Hooker's Journal of Botany and Kew Garden Miscellany, Volume 8 (Google eBook)

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Sir William Jackson Hooker
Reeve, Benham, and Reeve, 1856 - Botany
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Page 227 - ... brown sherry, and other incongruities. Then there is a rich glutinous smoothness in the pulp, which nothing else possesses, but which adds to its delicacy. It is neither acid, nor sweet, nor juicy, yet one feels the want of none of these qualities, for it is perfect as it is. It produces no nausea or other bad effect, and the more you eat of it the less you feel inclined to stop. In fact, to eat durions is a new sensation worth a voyage to the East to experience.
Page 227 - When the durion strikes a man in its fall, it produces a dreadful wound, the strong spines tearing open the flesh, while the blow itself is very heavy ; but from this very circumstance death rarely ensues, the copious effusion of blood preventing the inflammation which might otherwise take place. A Dyak chief informed me that he had been struck down by a durion falling on his head, which he thought would certainly have caused his death, yet he recovered in a very short time.
Page 226 - Dyak carries his sirih and lime for betel chewing, and his little long-bladed knife has a bamboo sheath. His favourite pipe is a huge hubble-bubble, which he will construct in a few minutes, by inserting a small piece of bamboo for a bowl obliquely into...
Page 223 - ... and agreeable to the feet, while at the same time affording a firm hold. But, what is more important, they form with a mat over them an excellent bed, the elasticity of the Bamboo and its rounded surface being far superior to a more rigid and a flatter floor.
Page 227 - ... scaly bark. The fruit is round or slightly oval, about the size of a large cocoanut, of a green colour, and covered all over with short stout spines the bases of which touch each other, and are consequently somewhat hexagonal, while the points are very strong and sharp. It is so completely armed, that if the stalk is broken off it is a difficult matter to lift one from the ground.
Page 227 - A rich butter-like custard highly flavoured with almonds gives the best general idea of it, but intermingled with it come wafts of flavour that call to mind cream-cheese, onion-sauce, brown sherry, and other incongruities. Then there is a rich glutinous smoothness in the pulp which nothing else possesses, but which adds to its delicacy. It is neither acid, nor sweet, nor juicy, yet one feels the want of none of these qualities, for it is perfect as it is.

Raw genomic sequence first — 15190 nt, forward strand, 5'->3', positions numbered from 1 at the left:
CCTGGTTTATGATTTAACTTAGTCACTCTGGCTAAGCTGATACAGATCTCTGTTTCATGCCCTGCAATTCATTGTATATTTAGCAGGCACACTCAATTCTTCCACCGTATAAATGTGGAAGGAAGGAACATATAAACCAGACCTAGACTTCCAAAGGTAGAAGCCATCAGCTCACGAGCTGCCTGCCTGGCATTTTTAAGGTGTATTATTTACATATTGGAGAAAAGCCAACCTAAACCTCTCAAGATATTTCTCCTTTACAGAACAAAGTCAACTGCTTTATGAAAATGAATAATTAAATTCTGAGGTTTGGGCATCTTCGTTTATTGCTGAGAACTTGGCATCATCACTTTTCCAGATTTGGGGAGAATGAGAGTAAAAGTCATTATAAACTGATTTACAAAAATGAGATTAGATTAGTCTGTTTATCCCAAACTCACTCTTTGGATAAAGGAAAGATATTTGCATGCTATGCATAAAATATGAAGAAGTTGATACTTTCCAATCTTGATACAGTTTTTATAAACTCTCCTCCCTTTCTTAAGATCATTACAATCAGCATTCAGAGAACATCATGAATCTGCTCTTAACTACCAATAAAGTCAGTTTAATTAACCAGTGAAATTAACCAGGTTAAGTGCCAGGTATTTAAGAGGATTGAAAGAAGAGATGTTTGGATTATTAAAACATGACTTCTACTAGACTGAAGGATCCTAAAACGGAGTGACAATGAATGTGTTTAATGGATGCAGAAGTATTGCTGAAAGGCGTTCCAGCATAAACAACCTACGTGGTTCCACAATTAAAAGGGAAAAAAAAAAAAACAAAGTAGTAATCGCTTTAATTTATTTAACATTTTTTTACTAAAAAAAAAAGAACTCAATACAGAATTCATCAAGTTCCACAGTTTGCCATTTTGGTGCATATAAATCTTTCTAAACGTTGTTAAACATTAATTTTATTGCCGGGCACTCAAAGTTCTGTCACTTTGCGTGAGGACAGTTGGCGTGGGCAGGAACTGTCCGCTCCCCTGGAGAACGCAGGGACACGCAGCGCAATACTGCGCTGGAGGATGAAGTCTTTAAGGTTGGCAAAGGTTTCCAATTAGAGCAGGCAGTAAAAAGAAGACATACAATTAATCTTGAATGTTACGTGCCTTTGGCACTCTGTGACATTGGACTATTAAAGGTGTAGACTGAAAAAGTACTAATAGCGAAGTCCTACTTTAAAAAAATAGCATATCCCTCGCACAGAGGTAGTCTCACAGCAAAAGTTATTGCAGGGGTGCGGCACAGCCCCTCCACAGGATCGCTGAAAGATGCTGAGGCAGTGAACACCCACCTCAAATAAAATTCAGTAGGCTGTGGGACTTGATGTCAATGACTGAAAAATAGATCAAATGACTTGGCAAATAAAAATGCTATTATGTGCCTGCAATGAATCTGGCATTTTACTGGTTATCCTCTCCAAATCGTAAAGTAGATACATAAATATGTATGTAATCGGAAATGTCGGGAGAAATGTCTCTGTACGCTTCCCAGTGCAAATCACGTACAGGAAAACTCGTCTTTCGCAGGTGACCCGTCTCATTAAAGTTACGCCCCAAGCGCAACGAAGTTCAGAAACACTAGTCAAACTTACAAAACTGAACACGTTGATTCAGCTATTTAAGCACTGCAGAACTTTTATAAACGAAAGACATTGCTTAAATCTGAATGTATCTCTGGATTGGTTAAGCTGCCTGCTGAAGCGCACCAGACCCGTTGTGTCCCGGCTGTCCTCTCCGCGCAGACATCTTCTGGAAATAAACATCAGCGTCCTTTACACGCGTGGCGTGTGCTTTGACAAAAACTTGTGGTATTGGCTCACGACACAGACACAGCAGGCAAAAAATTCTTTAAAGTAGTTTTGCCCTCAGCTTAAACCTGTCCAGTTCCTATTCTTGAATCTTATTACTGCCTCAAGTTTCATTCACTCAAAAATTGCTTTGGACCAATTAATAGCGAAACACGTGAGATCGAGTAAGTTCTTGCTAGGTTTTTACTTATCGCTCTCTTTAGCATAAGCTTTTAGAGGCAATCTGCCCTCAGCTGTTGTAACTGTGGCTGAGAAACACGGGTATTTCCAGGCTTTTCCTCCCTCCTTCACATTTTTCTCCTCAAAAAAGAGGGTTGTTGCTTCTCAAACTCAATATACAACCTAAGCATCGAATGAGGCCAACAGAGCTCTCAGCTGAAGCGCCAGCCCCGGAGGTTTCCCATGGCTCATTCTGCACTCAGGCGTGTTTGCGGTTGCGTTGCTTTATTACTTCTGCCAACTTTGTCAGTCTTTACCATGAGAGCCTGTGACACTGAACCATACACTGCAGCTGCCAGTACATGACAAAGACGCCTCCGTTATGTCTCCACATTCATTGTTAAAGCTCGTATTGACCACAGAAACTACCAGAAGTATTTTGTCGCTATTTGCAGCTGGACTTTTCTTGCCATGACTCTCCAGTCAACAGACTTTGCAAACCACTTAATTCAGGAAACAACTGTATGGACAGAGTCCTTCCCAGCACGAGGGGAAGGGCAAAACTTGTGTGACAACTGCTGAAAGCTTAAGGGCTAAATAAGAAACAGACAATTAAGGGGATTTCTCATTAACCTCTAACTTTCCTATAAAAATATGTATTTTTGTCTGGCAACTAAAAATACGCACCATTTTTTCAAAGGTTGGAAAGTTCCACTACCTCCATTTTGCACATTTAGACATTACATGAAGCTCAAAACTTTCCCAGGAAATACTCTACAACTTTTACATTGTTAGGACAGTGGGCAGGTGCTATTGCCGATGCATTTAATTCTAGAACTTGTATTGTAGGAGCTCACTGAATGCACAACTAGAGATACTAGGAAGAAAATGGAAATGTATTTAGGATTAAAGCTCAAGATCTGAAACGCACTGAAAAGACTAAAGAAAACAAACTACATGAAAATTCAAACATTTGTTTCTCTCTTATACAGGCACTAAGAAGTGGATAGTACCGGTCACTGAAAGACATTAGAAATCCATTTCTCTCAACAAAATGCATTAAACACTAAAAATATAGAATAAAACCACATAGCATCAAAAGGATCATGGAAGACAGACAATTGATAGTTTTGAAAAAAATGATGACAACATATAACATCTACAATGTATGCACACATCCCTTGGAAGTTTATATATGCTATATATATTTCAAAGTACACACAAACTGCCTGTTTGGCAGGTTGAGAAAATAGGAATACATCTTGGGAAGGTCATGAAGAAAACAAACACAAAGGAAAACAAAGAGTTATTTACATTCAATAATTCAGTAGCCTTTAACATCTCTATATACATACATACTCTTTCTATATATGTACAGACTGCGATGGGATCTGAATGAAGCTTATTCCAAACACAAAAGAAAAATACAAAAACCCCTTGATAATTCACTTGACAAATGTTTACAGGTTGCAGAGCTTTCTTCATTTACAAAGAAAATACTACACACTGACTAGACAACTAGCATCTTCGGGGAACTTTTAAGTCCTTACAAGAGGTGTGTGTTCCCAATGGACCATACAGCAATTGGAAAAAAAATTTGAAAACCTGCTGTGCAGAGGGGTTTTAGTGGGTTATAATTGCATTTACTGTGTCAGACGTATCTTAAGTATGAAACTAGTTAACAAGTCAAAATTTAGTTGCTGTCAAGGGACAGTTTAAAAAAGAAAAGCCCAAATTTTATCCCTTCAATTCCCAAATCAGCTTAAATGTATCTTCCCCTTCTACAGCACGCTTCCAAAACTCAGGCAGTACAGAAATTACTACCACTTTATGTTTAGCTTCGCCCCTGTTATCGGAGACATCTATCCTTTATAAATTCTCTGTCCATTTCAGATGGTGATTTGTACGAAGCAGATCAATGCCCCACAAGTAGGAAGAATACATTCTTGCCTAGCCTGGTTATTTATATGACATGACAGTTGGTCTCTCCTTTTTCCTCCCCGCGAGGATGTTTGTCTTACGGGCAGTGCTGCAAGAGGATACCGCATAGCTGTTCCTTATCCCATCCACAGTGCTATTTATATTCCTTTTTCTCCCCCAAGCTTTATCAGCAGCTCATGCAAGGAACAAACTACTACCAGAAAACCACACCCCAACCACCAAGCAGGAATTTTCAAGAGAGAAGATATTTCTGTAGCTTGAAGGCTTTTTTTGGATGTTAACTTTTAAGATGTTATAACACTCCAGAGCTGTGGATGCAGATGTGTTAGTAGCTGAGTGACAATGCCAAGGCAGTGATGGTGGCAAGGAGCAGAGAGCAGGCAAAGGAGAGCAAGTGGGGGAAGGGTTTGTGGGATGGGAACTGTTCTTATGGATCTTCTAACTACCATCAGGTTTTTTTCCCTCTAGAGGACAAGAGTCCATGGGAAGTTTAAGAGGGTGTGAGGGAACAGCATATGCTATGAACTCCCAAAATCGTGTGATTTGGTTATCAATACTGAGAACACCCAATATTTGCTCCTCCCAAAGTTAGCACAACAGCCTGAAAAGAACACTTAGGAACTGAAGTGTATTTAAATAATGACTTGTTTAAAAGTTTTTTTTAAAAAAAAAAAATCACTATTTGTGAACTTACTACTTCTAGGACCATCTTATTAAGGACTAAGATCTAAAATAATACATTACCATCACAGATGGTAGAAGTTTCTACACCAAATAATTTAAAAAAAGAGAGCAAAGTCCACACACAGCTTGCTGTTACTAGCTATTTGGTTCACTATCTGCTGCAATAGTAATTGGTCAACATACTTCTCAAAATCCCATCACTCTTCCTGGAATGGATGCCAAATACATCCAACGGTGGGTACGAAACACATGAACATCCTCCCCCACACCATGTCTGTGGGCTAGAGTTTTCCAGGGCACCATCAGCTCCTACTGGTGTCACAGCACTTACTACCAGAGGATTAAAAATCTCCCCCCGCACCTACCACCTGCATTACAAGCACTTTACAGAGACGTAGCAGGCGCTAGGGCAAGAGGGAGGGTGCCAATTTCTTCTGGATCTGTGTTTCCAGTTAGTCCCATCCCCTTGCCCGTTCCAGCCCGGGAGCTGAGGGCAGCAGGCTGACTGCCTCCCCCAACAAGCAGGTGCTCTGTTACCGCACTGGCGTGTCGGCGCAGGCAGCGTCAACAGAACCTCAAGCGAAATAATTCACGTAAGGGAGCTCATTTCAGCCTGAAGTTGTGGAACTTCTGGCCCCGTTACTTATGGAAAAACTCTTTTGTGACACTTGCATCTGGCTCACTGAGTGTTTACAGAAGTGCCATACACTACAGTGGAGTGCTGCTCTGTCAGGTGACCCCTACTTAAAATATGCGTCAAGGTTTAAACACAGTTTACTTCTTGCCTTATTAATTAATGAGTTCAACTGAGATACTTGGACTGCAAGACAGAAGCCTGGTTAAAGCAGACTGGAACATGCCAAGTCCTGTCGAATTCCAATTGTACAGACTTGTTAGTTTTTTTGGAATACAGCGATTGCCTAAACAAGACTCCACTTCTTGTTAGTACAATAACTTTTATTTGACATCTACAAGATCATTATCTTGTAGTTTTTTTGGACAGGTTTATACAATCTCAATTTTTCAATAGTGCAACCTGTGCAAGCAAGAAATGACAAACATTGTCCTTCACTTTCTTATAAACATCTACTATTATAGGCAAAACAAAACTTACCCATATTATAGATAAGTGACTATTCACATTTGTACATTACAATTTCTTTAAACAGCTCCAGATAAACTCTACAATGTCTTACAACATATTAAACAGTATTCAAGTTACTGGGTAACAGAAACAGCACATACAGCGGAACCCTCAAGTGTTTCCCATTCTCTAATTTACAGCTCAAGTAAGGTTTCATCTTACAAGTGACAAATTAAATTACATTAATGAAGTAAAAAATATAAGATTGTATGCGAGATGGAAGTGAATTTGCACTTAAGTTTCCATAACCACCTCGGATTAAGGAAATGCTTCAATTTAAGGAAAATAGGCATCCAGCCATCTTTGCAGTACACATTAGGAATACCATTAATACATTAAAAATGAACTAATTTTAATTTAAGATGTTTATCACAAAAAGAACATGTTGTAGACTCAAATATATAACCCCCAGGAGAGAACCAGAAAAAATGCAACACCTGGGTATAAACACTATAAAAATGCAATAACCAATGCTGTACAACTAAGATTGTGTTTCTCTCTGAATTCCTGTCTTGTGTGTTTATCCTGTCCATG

Page 119 - Piesse's Art of Perfumery, and Methods of Obtaining the Odours of Plants : With Instructions for the Manufacture of Perfumes for the Handkerchief, Scented Powders, Odorous Vinegars, Dentifrices, Pomatums, Cosme'tiques, Perfumed Soap, &c.
Page 350 - Museum of Economic Botany ; or, a Popular Guide to the Useful and Remarkable Vegetable Products of the Museum in the Royal Gardens of Kew. By SIR WJ HOOKEB, KH, &c., Director. With 29 Woodcuts. 16mo. price Is. Hooker and Arnott.~ The British Flora : comprising the Phsenogamous or Flowering Plants, and the Ferns. Seventh Edition...
Page 223 - DURING my many journeys in Borneo, and especially during my various residences among the Dyaks, I first came to appreciate the admirable qualities of the bamboo. In those parts of South America which I had previously visited, these gigantic grasses were comparatively scarce; and, where found, but little used, their place being taken as to one class of uses by the great variety of palms, and as to another by calabashes and gourds. Almost all tropical countries produce bamboos, and, wherever they are...
Page 224 - ... bamboos fifty or sixty feet long are fixed on the banks or on the branch of a tree below. These bridges are traversed daily by men and women carrying heavy loads, so that any insecurity is soon discovered, and, as the materials are close at hand, immediately repaired.

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